Saturday, August 26, 2006

NYT: "Weary Iraqis Find New Foes: Rising Prices" (Damien Cave)

Damien Cave's "Weary Iraqis Find New Foes: Rising Prices" in this morning's New York Times is actually a stronger article than might be expected. Let's start with its weaknesses. In looking at the new economic realities in Iraq (brought on by the likes of the No Dinar Left Behind activities discussed in the previous entry), Cave offers that "the fallout from decades of government control," among other issues, "are kicking up the price of nearly everything". There's something a little embarrassing about that statement. It's the same sense of embarrassment I'd feel hearing someone who'd been a general studies major weigh in at length on Plato's Ladder of Love with the sort of 'analysis' that's a notch above a greeting in a Hallmark card. Journalists are rarely economists. The dime-store analysis mars the article (but is in keeping with the free market endorsement of the Times -- 'free market' translates at the paper as the citizens are 'free' to be gouged regularly and big business is 'free' to seek and be awarded corporate welfare).

Outside of dispensing economic (editorial) wisdom that he doesn't posses, Cave's article is a strong one. I'm counting five Iraqi citizens (possibly six) as being given a voice and the five even includes a woman (women in Iraq, as in an Oliver Stone film, are repeatedly rendered invisible). The citizens outweigh the 'experts' (from outside Iraq) and the government spokesperson. So we'll note that. Cave (or Qais Mizher, Wisam A. Habeeb and Omar al-Neami) actually took the trouble to speak to Iraqis and that's the strongest part of the article. That matters because the price shocks don't register as harshly with those running around with bodyguards. (Cave notes that the average Iraqi makes "only about $150 a month on average."

What I'm not seeing noted is that the gas being purchased is not just for cars. Due to the fact that electricity still only runs for a few hours a day in most of Iraq (including Baghdad, outside the Green Zone), many Iraqis, who can afford it, use generators (as Riverbend has noted frequently at her site Baghdad Burning).

Cave writes of the increase in prices. For instance, gas, after government subsidies were dropped, went from a four cents a gallon to sixty-seven cents a gallon -- if you can find it legally (shortages prevent that for many and on the underground market, it sells for as much as $3.19 a gallon). Abdul Rehman Qasim is quoted as explaining how he deals with the long waits and long lines to get to the gas pumps, "I'm a poor guy. So I leave some of my children here. They spend the night in the car." Zabkiya Abid Salman declares, at a market where she's purchasing egg plants, "We're tired, and the situation is horrible. There are no jobs, and the prices are always rising."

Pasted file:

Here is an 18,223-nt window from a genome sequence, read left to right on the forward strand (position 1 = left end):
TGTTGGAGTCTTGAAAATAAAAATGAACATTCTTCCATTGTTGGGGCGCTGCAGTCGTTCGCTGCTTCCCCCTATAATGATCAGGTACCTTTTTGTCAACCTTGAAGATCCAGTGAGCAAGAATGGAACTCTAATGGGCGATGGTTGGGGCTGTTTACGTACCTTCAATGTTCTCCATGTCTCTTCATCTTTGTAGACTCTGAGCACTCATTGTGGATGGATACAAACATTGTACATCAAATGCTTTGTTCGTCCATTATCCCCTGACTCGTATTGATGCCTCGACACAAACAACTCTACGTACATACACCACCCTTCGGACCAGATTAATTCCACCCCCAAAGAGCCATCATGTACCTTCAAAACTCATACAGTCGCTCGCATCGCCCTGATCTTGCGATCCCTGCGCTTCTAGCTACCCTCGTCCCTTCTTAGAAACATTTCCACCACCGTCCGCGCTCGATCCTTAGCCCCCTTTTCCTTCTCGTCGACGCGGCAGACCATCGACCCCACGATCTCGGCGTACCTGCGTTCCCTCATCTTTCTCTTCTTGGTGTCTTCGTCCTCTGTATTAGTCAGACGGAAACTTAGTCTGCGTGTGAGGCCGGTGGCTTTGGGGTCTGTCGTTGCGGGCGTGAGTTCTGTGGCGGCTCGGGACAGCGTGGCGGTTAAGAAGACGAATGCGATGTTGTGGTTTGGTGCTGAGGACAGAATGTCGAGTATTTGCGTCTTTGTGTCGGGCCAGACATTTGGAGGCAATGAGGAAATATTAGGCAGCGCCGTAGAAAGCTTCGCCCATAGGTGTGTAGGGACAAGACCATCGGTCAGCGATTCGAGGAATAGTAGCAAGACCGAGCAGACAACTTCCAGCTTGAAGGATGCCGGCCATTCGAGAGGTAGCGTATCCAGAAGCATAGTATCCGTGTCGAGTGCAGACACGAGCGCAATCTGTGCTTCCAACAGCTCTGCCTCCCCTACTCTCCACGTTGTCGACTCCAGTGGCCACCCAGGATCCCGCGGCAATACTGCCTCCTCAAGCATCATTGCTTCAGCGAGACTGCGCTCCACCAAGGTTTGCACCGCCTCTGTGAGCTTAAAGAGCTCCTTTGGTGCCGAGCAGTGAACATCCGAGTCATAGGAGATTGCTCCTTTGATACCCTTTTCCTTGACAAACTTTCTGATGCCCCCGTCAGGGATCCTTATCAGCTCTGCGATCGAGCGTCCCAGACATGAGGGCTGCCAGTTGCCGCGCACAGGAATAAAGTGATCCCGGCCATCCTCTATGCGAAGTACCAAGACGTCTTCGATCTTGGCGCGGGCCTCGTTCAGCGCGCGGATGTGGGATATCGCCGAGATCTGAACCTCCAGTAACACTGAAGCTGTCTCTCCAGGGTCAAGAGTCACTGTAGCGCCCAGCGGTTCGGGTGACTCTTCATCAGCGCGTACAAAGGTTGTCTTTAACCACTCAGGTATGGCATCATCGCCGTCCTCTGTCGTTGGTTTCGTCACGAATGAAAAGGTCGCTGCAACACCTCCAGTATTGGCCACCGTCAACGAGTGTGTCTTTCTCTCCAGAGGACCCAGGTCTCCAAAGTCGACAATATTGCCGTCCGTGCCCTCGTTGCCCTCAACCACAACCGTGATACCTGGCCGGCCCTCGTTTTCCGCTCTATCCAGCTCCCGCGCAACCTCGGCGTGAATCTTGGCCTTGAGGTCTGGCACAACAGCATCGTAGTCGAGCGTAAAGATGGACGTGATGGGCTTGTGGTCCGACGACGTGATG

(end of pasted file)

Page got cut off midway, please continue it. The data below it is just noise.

Yesterday, after the snapshot went up, Reuters noted that at least three people were killed and at least twenty-two wounded in Ramadi when a US tank shelled a mosque while, in Balad Ruz, teenagers engaged in a game of a football were surprised by a "makeshift bomb" that left three dead and three more wounded. KUNA reports that an Iraqi soldier was killed and two others wounded as well as five police officers injured in Kirkuk. In Dhuluiya, Reuters notes that an ice house owner was shot dead. That was part of some of the reported violence for Friday. (Is the Times also barred from occupation Nouri al-Maliki from commenting on the daily violence or are they just taking a holiday? Paul von Zielbauer is among the few who had any articles this past week noting the violence and there's no article in today's paper on the violence. Apparently, the new 'Iraq solution' for the Operation Happy Talkers is just to ignore the realities.)

With the eleven dead noted in yesterday's snapshot and the eight noted above, that's nineteen (and that's not counting the corpses that turned up on Friday or those killed on Friday that will be discovered later) so it's interesting that the AP deems it "quiet" on Friday. (The story also only notes only five dead so it was apparently filed early.) In another AP story, Robert Burns notes:

The death toll among National Guard and Reserve troops in Iraq has plunged this year as citizen soldiers play a smaller combat role against an insurgency that increasingly targets Iraqis.

AFP reports that Nouri al-Maliki met with tribal heads today and warned that the (illegal) occupation by foreign forces would continue until there was 'peace.' (His version of Bully Boy's speech earlier this week where Bully Boy announced that US forces would remain in Iraq as long as he occupied the oval office?) Also noted in the report is that "Abdel Aziz al-Hakim, head of the Supreme Council for the Islamic Revolution in Iraq (SCIRI), said a referendum should be called in the region to endorse a breakaway, an idea which is fiercely opposed by Sunni leaders."

Another AFP report notes that: "Taiseer al-Mashhadani, a member of the Sunni National Concord Front -- the largest Sunni parliamentary bloc -- was released on almost two months after an armed gang snatched her in a Baghdad ambush."

The following sites have updated since yesterday morning:

Rebecca's Sex and Politics and Screeds and Attitude;
Betty's Thomas Friedman Is a Great Man;
Kat's Kat's Korner (of The Common Ils);
Cedric's Cedric's Big Mix;
Mike's Mikey Likes It!;
Elaine's Like Maria Said Paz;
Wally's The Daily Jot:
and Trina's Trina's Kitchen

Tomorrow's The Third Estate Sunday Review will again focus on Iraq. The plan is for the majority of new content to be focused on Iraq. Ruth's Report goes up today. She's covering
Ehren Watada (and possibly other things as well).